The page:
U.S. Sen. Charles Schumer said in an email to the media that it was a “wise choice by the U.S. Coast Guard to shelve the decision to create additional anchorages along the Hudson River and instead to solicit wide input on river safety.”

“While the proposal is not completely dead, our office will continue to work with local leaders, environmental groups and concerned citizens to protect and preserve the Hudson River’s majestic beauty for future generations,” said Schumer, D-N.Y., the minority leader of the U.S. Senate.

Scenic Hudson President Ned Sullivan said the Coast Guard’s decision “is a major victory for the people, communities and businesses whose health, safety and prosperity depend on our region’s greatest resource — the Hudson River.”

Dutchess County Executive Marc Molinaro, a vocal opponent of the anchorage plan, said he was “grateful to the many people and voices that came together and again protected this iconic view and majestic river….”

The shipping industry has said the anchorage sites are needed to create safe places for ships to stop and crews to rest. The sites were proposed by the Maritime Association of the Port of New York/New Jersey Tug and Barge Committee, the Hudson River Port Pilots Association and the American Waterways Operators.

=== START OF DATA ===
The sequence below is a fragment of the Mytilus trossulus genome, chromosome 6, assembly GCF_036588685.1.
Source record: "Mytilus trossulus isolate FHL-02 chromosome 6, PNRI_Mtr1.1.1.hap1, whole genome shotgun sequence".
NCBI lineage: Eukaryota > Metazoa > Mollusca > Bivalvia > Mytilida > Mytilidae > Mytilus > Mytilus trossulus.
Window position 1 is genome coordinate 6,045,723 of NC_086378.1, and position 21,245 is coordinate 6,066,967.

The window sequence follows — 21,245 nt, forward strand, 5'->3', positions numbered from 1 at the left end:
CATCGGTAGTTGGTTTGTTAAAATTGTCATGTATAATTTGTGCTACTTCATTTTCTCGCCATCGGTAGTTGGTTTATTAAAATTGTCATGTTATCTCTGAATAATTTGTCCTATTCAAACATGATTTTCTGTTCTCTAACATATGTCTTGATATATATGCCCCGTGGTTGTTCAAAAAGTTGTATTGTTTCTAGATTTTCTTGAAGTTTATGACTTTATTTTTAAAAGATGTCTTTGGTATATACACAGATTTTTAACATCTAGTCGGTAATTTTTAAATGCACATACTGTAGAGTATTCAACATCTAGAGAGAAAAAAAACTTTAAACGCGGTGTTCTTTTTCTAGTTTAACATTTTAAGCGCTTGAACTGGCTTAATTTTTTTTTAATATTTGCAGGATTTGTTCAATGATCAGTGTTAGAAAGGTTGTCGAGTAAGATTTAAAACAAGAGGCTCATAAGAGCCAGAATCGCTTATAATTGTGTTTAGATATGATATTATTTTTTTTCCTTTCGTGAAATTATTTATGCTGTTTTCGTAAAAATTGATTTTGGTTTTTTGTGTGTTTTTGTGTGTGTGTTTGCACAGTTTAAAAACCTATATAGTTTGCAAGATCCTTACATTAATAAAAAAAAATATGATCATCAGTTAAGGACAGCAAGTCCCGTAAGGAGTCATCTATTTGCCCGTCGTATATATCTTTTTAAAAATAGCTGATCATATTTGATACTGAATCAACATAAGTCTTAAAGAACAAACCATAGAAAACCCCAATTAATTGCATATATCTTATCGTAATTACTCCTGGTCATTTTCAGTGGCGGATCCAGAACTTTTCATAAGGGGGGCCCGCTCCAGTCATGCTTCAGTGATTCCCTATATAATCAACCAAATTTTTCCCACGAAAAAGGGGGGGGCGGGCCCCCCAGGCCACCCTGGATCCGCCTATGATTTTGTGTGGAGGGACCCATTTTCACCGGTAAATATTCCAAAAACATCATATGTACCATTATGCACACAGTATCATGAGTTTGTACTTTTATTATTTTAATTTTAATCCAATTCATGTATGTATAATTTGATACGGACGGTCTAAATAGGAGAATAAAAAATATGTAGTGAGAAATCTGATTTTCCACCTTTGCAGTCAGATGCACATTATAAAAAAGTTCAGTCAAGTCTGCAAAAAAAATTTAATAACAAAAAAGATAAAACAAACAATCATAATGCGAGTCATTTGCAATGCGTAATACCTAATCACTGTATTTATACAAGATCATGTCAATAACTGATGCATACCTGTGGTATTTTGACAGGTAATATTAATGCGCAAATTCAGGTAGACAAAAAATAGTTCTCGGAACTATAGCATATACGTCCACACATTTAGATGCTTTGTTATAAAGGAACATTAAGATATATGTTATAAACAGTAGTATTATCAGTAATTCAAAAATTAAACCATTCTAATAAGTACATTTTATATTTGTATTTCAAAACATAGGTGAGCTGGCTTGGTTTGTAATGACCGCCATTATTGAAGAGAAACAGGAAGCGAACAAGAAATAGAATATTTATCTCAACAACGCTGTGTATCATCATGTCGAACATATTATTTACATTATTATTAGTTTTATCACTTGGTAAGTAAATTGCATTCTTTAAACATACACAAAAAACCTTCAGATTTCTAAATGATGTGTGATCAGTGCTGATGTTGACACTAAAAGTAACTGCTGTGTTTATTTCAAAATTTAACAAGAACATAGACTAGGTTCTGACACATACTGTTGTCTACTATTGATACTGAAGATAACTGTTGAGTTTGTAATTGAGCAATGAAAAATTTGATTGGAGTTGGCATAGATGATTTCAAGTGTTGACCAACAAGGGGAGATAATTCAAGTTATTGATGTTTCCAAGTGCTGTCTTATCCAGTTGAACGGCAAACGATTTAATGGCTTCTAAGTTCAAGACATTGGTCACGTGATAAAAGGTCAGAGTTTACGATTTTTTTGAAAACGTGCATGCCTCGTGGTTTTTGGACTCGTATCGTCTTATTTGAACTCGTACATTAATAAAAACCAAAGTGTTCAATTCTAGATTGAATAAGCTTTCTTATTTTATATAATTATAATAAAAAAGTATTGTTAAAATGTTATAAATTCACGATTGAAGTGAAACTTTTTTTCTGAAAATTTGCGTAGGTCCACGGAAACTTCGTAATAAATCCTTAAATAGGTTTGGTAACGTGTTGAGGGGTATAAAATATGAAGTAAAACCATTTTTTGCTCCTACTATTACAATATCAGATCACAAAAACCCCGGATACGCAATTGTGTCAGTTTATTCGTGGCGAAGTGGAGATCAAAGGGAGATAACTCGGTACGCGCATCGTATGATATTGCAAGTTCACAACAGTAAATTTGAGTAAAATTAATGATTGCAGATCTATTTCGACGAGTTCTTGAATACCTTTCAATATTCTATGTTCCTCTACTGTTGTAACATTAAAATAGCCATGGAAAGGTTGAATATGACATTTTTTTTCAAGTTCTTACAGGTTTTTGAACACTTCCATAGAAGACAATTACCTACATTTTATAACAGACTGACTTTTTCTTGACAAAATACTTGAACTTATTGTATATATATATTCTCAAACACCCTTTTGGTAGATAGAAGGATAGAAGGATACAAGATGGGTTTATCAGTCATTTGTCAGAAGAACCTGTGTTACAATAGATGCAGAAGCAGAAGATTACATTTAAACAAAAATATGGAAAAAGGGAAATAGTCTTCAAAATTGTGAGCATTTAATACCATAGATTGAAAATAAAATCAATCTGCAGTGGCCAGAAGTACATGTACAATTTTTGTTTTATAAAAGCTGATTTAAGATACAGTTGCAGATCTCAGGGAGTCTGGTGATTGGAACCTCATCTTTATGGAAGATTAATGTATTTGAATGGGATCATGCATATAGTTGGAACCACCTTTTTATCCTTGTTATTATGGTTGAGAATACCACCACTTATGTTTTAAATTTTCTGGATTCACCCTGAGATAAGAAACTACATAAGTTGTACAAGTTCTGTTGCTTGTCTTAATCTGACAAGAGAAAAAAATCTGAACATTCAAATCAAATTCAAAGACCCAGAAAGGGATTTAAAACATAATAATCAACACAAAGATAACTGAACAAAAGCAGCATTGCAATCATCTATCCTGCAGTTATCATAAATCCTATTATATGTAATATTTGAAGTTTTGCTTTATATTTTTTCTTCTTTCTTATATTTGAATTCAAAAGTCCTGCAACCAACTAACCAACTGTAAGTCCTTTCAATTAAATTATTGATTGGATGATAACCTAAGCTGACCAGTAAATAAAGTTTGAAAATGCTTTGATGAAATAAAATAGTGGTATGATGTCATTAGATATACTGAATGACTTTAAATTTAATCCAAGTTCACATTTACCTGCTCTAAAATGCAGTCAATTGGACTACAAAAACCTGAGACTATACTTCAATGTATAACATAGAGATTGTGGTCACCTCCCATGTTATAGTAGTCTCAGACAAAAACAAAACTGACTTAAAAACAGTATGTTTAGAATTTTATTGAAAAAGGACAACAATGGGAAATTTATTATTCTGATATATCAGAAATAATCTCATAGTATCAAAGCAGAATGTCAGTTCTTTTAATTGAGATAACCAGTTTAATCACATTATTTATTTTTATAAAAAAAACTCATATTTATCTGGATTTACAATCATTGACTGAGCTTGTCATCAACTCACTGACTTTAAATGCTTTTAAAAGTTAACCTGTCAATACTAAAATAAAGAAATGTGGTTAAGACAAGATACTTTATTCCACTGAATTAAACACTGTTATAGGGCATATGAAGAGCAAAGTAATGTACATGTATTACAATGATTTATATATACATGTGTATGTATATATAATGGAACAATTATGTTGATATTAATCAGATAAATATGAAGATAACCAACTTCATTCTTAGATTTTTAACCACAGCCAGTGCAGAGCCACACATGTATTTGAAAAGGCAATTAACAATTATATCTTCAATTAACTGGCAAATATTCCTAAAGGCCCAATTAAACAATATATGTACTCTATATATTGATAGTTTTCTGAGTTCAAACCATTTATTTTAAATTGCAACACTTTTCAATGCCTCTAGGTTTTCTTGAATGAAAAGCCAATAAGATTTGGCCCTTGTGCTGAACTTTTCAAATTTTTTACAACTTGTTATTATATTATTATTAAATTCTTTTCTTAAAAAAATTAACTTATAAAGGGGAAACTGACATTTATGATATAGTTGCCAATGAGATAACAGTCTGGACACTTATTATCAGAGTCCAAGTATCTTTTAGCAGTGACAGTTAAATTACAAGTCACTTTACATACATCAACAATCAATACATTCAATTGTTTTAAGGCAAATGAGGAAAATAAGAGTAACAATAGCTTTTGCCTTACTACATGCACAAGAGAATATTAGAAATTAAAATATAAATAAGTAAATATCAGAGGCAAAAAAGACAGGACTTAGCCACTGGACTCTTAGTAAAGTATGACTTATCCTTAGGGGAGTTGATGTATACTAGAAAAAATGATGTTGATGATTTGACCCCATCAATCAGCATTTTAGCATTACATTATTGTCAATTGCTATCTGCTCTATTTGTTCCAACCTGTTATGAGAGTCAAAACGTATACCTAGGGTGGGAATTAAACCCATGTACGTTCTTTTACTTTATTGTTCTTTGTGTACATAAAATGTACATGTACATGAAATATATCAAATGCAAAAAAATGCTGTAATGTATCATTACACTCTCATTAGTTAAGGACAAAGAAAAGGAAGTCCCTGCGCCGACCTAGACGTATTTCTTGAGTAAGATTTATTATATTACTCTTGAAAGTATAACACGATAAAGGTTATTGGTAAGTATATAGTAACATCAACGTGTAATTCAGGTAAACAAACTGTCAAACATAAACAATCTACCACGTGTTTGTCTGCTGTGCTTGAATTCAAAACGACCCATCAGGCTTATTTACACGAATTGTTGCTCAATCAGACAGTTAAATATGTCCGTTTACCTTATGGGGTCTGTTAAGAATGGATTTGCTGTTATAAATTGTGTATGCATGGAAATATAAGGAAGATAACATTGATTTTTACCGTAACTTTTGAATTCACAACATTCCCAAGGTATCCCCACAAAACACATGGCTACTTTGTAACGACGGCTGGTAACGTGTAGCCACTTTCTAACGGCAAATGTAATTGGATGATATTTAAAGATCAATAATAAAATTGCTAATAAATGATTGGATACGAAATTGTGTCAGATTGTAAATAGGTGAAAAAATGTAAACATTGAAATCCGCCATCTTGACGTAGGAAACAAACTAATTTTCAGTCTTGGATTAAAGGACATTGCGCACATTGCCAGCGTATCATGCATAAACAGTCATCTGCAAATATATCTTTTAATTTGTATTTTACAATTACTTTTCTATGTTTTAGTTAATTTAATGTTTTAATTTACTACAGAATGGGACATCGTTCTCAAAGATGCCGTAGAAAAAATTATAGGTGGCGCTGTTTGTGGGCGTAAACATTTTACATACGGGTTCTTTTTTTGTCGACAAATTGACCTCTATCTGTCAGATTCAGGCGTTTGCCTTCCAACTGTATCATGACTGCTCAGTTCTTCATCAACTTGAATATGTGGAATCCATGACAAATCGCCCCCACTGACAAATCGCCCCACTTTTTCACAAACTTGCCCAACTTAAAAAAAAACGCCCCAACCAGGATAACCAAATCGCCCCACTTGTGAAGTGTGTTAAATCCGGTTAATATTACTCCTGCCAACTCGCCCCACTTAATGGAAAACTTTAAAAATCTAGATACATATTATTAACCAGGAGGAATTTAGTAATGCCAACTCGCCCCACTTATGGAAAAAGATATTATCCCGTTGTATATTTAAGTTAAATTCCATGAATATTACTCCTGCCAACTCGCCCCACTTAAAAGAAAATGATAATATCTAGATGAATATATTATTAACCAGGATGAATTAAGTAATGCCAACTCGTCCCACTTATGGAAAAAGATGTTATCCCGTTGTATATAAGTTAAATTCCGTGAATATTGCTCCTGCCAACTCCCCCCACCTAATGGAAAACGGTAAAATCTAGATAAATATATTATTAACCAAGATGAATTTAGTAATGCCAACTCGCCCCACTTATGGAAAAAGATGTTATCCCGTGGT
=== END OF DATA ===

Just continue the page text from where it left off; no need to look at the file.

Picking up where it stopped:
Three of the proposed sites are between Dutchess County and Ulster County. The northernmost, the Kingston Flats South Anchorage Ground, would be in front of the Rhinebeck shoreline. That anchorage ground would encompass 279 acres and accommodate up to three vessels for long-term use. It would be directly across from the river from Kingston Point Beach.

The two other area sites would be along the town of Esopus shoreline. A Port Ewen site would cover about 50 acres for one vessel, while the Big Rock Point site, immediately south of Port Ewen, would cover about 210 acres for up to four vessels.

The plan has drawn significant criticism from elected officials and environmental groups up and down the Hudson River, including Molinaro, Ulster County Executive Michael Hein, the Ulster County Legislature, Kingston Mayor Steve Noble, the Kingston Common Council and supervisors of towns on both sides of the river.

Opponents say they fear the river will become a parking lot for commercial vessels waiting their turn at the Port of Albany and that the number of vessels carrying Bakken crude along the river could increase significantly, creating a potential hazard.

The state Legislature last week approved a bipartisan measure to give New York additional say over large-vessel anchorage locations on the Hudson.

Groups and individuals that would like to be considered for participation in the Coast Guard’s workshops this fall should email a request to HudsonRiverPAWSA@uscg.mil by July 21 and include their name, contact information, connection to the Hudson River, experience and related skills